News from WFCC


Algaculture for Biotechnology Course

High oil prices, competing demands between foods and other biofuel sources, and concerns over global food security have ignited interest in algaculture (farming algae).  So how can biologists learn more about this ‘growing’ industry?

Algae and protozoa are the under-stated power houses of our oceans.  They perhaps hold the answers to some of the world’s most challenging problems and, as a result, interest and research in algaculture is intensifying.  One of the world’s leading authorities on the subject is here in the UK, at The Scottish Association for Marine Science (SAMS). SAMS houses the NERC Culture Collection of Algae and Protozoa, which contains over 2000 strains. 

If you would like to know more about culturing algae for use in biotechnology research, SAMS runs a two-day course covering media preparation, isolation of inoculates, maintenance of cultures, macro-algal cultivation and particular issues in relation to the development of biofuels.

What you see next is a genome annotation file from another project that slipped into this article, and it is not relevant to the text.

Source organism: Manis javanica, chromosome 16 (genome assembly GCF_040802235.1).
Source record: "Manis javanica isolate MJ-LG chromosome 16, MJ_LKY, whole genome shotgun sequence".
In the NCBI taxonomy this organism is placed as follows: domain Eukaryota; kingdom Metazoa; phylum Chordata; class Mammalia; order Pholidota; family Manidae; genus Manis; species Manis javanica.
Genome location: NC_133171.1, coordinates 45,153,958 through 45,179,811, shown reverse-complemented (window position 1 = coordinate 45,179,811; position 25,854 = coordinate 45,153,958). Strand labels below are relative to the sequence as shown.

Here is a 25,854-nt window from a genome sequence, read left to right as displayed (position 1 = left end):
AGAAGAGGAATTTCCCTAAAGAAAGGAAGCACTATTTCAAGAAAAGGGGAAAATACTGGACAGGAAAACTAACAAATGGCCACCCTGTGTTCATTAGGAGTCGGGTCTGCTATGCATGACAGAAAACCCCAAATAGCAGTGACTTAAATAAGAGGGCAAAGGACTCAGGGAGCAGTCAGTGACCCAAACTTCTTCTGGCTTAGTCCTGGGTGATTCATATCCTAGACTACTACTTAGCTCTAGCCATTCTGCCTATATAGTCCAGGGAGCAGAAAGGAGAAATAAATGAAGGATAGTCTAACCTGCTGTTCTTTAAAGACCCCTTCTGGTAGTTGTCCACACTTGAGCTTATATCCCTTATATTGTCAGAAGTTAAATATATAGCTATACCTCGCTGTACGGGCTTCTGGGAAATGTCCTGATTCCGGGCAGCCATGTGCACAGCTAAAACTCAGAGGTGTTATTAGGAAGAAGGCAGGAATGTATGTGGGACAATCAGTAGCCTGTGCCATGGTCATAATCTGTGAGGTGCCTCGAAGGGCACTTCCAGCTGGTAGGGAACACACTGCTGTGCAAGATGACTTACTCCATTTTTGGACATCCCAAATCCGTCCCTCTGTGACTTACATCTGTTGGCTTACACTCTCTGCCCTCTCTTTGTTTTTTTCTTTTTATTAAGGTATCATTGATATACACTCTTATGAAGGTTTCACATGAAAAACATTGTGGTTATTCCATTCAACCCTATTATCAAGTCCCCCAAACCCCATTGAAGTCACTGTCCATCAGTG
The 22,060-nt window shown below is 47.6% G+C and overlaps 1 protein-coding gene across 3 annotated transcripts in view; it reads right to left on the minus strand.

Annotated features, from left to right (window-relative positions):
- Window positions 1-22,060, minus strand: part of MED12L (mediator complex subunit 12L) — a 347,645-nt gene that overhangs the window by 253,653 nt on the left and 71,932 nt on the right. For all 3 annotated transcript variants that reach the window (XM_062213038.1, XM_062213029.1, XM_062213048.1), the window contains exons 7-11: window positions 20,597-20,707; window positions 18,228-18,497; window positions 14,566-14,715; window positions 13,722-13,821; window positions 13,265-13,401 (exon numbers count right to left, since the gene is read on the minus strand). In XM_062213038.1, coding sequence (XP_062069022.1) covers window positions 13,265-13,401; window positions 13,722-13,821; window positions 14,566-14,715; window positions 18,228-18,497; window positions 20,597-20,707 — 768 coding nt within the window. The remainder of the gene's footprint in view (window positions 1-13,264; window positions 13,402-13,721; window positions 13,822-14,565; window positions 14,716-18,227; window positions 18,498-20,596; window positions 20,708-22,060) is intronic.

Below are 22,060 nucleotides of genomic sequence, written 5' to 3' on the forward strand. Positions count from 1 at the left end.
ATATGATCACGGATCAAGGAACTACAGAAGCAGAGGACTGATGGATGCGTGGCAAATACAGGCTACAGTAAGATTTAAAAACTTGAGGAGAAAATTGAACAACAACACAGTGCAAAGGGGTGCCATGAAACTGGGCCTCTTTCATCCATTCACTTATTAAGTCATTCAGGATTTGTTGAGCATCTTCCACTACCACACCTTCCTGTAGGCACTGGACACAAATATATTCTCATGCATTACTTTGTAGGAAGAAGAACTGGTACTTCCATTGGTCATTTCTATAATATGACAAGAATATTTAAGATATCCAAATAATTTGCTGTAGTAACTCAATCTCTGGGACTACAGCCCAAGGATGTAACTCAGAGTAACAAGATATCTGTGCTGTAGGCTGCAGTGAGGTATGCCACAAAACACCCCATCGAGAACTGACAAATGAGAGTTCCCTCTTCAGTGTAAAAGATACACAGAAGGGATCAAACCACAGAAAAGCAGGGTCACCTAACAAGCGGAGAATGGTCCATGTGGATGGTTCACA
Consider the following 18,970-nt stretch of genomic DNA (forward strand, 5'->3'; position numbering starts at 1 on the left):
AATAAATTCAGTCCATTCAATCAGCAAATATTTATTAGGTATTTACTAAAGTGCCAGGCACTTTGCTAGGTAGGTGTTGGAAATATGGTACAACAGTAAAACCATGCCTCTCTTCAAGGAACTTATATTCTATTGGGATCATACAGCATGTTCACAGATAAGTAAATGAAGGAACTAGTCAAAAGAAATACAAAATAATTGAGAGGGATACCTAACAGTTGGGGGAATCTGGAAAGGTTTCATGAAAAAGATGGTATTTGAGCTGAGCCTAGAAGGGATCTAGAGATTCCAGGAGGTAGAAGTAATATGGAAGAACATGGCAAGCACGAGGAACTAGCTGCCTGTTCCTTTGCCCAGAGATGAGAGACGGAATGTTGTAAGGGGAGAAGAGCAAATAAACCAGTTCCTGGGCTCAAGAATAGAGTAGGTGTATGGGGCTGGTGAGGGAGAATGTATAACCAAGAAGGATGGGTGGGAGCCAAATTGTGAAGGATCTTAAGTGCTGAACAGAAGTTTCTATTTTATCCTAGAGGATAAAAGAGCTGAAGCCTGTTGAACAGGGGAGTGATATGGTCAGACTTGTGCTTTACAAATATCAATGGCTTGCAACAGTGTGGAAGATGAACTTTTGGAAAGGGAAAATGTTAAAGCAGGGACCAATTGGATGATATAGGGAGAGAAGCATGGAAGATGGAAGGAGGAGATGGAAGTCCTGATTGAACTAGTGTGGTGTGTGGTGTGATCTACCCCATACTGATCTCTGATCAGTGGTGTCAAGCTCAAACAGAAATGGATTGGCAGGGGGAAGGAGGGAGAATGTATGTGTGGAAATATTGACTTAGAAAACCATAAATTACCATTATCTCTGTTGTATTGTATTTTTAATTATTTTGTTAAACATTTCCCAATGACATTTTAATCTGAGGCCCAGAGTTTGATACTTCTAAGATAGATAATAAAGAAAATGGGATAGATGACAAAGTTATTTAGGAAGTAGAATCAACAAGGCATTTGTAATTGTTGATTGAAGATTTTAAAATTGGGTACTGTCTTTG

The course is led by Dr John Day; a leading international authority on algal biotechnology.  The curator of CCAP since 1990; he has particular interests in algal biotechnology, biofuels and bioinformatics.  

To find out more, visit, email or call 01631 559 430.


Photo Credit: The Culture Collection of Algae and Protozoa (CCAP)

For further information regarding this press release, or if you would like additional photographs, interviews or competition prizes, please contact Joanne Allday / 01631 559224